- Last Updated on Wednesday, 14 August 2013 10:49
- Published on Wednesday, 14 August 2013 10:49
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These four English copper lustre pitchers are part of a large collection belonging to a lady in the lower Northern Neck. She has some that are as early as the 1840s and others as late as the 1960s. Several are broken, and others are in restored condition. These are a representative sample.
All lustreware is down at the present time. Copper lustre is selling for far less today than a generation ago. These are nice pieces, but the three on the left are similar to many others that are readily available.
The one on the far left dates from the 1840s, and has good form. The blue banding adds to the jug’s interest, but even with it, the value is less than $50. The next one with the figural banding is attractive, and also has good form. It is worth $60. The third one has pink lustre banding, which is more desirable than the blue one, and is worth $75.
The last one depicts the image of William Henry Harrison, the ninth U. S. President, on one side, and a log cabin on the other. It bears the title “Tippecanoe”, a reference to the battle he won prior to the1840 presidential election where his campaign slogan was “Tippecanoe and Tyler too.” Unfortunately, this one, which is the rarest of the four, has a lima bean-size chunk missing from the rim.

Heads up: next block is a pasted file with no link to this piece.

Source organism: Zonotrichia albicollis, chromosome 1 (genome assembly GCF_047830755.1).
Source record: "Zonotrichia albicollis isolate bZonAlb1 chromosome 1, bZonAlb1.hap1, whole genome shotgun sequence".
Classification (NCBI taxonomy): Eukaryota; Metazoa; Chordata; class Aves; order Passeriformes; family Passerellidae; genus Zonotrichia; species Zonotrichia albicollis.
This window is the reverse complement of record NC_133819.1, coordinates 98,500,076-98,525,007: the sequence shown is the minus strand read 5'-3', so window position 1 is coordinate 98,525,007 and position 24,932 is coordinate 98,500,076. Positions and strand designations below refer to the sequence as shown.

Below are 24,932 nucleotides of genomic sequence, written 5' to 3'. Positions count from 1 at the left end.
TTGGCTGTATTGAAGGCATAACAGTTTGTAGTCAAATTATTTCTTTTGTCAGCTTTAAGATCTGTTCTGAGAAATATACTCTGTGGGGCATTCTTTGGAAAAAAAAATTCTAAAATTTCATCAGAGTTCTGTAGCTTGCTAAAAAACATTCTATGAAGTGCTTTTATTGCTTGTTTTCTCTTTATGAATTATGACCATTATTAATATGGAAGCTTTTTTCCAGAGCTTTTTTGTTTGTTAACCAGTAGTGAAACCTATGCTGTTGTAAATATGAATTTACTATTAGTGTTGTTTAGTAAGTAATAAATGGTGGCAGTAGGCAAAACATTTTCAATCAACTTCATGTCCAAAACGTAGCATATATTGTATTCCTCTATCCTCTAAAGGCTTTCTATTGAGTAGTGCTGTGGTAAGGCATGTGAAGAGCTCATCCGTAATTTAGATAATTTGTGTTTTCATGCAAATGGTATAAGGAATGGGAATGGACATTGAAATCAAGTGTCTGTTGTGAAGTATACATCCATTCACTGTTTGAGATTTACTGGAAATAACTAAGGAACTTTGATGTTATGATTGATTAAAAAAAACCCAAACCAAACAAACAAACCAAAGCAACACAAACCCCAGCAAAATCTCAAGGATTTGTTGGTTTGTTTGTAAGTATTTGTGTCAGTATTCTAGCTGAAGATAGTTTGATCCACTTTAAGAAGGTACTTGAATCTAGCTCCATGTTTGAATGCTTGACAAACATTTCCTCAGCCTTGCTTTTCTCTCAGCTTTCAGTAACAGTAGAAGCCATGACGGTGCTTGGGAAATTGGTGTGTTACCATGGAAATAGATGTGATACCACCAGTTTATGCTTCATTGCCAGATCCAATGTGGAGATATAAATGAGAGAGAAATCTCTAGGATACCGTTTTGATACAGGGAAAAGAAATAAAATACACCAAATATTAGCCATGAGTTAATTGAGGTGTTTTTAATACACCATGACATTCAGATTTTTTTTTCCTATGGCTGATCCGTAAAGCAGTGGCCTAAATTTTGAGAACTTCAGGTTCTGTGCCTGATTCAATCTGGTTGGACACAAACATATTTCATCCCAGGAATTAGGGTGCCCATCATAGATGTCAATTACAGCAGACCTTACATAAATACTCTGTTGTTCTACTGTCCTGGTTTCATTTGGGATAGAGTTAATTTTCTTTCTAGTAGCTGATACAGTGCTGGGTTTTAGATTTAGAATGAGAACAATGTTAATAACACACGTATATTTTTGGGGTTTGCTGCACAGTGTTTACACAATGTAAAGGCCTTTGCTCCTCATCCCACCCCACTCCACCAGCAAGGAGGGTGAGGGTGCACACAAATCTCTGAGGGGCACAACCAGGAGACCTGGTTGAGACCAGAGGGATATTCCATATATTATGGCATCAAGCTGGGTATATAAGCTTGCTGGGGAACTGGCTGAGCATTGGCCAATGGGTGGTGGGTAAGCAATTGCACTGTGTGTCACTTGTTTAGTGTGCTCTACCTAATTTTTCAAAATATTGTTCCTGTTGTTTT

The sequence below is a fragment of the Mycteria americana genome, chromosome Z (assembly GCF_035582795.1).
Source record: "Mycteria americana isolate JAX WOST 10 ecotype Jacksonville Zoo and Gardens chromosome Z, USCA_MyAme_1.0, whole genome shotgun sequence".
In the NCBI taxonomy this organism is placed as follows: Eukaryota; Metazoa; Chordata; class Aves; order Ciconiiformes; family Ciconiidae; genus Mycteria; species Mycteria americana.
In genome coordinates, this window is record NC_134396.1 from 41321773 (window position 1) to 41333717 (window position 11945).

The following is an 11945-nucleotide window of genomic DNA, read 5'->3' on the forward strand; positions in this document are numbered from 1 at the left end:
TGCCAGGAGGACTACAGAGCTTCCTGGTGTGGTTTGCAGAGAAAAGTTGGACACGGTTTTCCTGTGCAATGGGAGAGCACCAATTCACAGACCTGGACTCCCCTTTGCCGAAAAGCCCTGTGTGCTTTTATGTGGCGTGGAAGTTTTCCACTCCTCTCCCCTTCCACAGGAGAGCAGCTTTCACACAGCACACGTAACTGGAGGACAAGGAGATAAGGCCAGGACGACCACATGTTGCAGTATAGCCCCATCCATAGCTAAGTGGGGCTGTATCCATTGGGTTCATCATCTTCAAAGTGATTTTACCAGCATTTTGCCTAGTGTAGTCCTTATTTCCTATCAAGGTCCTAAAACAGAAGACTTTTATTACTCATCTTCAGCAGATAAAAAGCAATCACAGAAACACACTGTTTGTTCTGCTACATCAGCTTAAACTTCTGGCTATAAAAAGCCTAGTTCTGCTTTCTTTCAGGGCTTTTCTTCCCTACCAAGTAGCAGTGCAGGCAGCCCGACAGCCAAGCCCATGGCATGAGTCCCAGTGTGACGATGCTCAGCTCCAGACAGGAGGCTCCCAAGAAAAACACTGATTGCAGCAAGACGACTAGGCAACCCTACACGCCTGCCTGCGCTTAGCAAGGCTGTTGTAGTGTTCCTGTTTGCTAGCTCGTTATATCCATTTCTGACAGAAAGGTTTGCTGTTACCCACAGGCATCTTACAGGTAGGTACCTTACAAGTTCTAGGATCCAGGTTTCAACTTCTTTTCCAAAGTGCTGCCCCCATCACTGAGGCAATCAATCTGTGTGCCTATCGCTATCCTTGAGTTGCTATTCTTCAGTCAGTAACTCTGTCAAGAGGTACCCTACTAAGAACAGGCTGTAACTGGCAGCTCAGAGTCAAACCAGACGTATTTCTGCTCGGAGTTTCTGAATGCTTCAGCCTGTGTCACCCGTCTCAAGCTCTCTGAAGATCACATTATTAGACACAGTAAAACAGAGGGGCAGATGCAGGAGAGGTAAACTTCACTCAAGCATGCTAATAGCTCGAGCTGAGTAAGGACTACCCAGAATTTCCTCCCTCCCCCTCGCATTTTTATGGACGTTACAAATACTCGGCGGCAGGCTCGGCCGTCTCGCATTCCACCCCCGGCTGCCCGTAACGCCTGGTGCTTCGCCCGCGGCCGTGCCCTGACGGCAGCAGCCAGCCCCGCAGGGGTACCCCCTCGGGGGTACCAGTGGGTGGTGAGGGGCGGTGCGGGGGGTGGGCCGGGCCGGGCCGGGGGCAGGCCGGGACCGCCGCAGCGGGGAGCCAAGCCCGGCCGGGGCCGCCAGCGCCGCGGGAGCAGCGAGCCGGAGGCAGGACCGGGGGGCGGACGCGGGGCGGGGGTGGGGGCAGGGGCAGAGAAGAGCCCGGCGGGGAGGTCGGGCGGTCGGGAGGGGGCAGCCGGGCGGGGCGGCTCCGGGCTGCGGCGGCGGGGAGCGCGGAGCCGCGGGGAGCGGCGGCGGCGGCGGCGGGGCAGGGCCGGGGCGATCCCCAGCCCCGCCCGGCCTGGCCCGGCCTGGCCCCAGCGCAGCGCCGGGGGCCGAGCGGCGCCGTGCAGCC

In perfect condition this one should command a price of $150., but with the damage, the value is significantly lower. I recommend having the piece professionally restored. As is, the value is $35, but restored it should triple. Here in Virginia we have one of the finest porcelain and pottery restoration companies in America at McHugh’s Restorations on West Patterson Avenue in Richmond. They are perfectionists, and should be capable of eliminating the distraction of the missing chunk.
As I have written often in this space, all of these lustreware pieces today, although they are interesting collectibles, should never be used for food. Almost certainly their glazing contains lead, thus they should be seen and not used.